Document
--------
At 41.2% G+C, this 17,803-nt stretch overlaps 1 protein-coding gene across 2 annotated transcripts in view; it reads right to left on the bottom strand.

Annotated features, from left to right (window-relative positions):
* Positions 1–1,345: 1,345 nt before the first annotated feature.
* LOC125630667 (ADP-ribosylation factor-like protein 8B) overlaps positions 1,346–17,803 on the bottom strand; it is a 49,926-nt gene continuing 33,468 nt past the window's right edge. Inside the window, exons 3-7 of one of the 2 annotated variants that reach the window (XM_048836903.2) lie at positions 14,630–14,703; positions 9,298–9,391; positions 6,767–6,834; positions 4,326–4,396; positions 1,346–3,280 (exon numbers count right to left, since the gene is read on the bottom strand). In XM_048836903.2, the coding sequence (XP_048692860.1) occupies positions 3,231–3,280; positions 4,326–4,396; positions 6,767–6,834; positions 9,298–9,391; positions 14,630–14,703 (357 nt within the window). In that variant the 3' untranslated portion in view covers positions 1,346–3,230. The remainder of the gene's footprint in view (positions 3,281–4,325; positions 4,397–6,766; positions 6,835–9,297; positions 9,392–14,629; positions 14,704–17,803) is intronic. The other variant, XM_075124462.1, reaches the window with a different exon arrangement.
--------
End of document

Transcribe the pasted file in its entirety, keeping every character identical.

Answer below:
At 41.2% G+C, this 17,803-nt stretch overlaps 1 protein-coding gene across 2 annotated transcripts in view; it reads right to left on the bottom strand.

Annotated features, from left to right (window-relative positions):
* Positions 1–1,345: 1,345 nt before the first annotated feature.
* LOC125630667 (ADP-ribosylation factor-like protein 8B) overlaps positions 1,346–17,803 on the bottom strand; it is a 49,926-nt gene continuing 33,468 nt past the window's right edge. Inside the window, exons 3-7 of one of the 2 annotated variants that reach the window (XM_048836903.2) lie at positions 14,630–14,703; positions 9,298–9,391; positions 6,767–6,834; positions 4,326–4,396; positions 1,346–3,280 (exon numbers count right to left, since the gene is read on the bottom strand). In XM_048836903.2, the coding sequence (XP_048692860.1) occupies positions 3,231–3,280; positions 4,326–4,396; positions 6,767–6,834; positions 9,298–9,391; positions 14,630–14,703 (357 nt within the window). In that variant the 3' untranslated portion in view covers positions 1,346–3,230. The remainder of the gene's footprint in view (positions 3,281–4,325; positions 4,397–6,766; positions 6,835–9,297; positions 9,392–14,629; positions 14,704–17,803) is intronic. The other variant, XM_075124462.1, reaches the window with a different exon arrangement.